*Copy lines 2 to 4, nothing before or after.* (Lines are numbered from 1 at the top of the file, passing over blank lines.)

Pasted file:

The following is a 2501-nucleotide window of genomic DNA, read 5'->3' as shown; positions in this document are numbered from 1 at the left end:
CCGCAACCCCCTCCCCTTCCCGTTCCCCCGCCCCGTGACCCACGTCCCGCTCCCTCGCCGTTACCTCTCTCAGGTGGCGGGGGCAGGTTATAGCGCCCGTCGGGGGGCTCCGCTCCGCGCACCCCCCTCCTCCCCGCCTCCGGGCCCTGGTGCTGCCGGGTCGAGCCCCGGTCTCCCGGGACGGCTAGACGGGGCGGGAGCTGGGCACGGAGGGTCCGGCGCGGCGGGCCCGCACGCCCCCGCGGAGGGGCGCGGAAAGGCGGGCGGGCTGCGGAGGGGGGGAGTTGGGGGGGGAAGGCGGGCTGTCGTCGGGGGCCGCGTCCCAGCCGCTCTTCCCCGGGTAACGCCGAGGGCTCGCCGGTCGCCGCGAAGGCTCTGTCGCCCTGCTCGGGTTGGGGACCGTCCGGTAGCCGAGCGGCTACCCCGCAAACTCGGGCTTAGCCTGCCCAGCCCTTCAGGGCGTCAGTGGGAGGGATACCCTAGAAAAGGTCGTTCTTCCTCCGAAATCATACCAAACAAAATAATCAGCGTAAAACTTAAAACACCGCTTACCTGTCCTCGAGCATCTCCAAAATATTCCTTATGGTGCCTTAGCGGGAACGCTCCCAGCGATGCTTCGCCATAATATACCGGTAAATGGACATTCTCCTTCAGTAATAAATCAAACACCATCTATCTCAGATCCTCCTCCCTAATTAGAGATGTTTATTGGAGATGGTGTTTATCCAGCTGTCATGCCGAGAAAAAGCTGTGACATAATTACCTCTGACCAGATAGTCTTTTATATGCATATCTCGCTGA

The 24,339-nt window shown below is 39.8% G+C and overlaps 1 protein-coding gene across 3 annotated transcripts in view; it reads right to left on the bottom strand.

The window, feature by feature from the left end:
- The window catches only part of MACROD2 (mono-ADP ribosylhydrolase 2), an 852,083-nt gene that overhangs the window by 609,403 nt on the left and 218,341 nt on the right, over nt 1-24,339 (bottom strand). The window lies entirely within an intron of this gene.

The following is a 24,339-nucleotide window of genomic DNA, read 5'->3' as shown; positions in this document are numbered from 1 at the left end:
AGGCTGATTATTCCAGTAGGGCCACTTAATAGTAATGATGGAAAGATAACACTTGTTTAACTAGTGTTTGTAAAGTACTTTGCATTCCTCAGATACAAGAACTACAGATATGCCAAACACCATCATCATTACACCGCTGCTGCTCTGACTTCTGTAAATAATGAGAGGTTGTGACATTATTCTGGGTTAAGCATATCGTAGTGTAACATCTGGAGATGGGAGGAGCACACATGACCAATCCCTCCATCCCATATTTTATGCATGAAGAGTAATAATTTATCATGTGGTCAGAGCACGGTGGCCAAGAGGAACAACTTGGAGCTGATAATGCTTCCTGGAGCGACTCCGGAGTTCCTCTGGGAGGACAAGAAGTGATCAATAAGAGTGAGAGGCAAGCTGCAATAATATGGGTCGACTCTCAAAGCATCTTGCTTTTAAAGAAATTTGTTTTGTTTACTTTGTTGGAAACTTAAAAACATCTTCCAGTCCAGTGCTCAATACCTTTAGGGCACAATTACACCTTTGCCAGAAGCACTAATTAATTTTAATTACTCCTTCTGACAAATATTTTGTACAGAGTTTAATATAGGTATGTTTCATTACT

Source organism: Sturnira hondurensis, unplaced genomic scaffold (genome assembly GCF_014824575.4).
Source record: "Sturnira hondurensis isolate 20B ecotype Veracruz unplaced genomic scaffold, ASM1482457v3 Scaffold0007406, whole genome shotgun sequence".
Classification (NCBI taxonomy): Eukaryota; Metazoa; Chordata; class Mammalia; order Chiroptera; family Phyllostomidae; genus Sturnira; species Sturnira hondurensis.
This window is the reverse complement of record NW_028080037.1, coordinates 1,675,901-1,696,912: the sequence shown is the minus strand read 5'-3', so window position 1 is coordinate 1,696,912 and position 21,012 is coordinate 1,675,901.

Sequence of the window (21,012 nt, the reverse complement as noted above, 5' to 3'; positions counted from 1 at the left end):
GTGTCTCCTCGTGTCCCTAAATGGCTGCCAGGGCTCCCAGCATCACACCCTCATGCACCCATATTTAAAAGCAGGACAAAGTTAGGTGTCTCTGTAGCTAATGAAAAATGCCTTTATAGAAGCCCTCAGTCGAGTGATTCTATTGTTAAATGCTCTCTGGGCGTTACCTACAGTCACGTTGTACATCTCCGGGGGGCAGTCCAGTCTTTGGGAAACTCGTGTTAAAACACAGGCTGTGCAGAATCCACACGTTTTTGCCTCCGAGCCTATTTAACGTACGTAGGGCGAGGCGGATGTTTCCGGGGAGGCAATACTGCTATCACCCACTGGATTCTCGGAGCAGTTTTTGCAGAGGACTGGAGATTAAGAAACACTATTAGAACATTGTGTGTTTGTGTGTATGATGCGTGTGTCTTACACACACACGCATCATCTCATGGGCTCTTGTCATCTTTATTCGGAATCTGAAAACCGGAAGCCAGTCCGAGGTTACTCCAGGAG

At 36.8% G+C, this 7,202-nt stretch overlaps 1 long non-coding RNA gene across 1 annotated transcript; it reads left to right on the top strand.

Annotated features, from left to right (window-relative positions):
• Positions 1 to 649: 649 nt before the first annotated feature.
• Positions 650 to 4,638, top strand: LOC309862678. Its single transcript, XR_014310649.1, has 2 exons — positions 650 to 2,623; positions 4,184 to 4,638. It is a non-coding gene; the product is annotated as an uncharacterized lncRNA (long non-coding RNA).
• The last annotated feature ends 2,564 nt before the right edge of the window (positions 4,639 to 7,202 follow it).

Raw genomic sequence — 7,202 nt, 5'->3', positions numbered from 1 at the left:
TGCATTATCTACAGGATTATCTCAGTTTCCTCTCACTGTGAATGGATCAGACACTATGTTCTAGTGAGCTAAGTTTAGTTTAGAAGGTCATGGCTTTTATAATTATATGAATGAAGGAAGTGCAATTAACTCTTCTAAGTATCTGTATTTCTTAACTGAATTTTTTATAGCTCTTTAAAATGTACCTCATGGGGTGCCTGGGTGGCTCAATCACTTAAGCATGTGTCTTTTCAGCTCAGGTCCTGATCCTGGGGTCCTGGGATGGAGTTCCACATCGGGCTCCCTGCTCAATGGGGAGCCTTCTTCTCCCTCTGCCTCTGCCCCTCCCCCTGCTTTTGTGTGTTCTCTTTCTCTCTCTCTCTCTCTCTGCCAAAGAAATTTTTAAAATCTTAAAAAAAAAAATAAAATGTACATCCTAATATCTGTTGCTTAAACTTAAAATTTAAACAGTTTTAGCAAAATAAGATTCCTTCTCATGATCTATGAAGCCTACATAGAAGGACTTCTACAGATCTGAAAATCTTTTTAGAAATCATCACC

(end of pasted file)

CCGCAACCCCCTCCCCTTCCCGTTCCCCCGCCCCGTGACCCACGTCCCGCTCCCTCGCCGTTACCTCTCTCAGGTGGCGGGGGCAGGTTATAGCGCCCGTCGGGGGGCTCCGCTCCGCGCACCCCCCTCCTCCCCGCCTCCGGGCCCTGGTGCTGCCGGGTCGAGCCCCGGTCTCCCGGGACGGCTAGACGGGGCGGGAGCTGGGCACGGAGGGTCCGGCGCGGCGGGCCCGCACGCCCCCGCGGAGGGGCGCGGAAAGGCGGGCGGGCTGCGGAGGGGGGGAGTTGGGGGGGGAAGGCGGGCTGTCGTCGGGGGCCGCGTCCCAGCCGCTCTTCCCCGGGTAACGCCGAGGGCTCGCCGGTCGCCGCGAAGGCTCTGTCGCCCTGCTCGGGTTGGGGACCGTCCGGTAGCCGAGCGGCTACCCCGCAAACTCGGGCTTAGCCTGCCCAGCCCTTCAGGGCGTCAGTGGGAGGGATACCCTAGAAAAGGTCGTTCTTCCTCCGAAATCATACCAAACAAAATAATCAGCGTAAAACTTAAAACACCGCTTACCTGTCCTCGAGCATCTCCAAAATATTCCTTATGGTGCCTTAGCGGGAACGCTCCCAGCGATGCTTCGCCATAATATACCGGTAAATGGACATTCTCCTTCAGTAATAAATCAAACACCATCTATCTCAGATCCTCCTCCCTAATTAGAGATGTTTATTGGAGATGGTGTTTATCCAGCTGTCATGCCGAGAAAAAGCTGTGACATAATTACCTCTGACCAGATAGTCTTTTATATGCATATCTCGCTGA

The 24,339-nt window shown below is 39.8% G+C and overlaps 1 protein-coding gene across 3 annotated transcripts in view; it reads right to left on the bottom strand.

The window, feature by feature from the left end: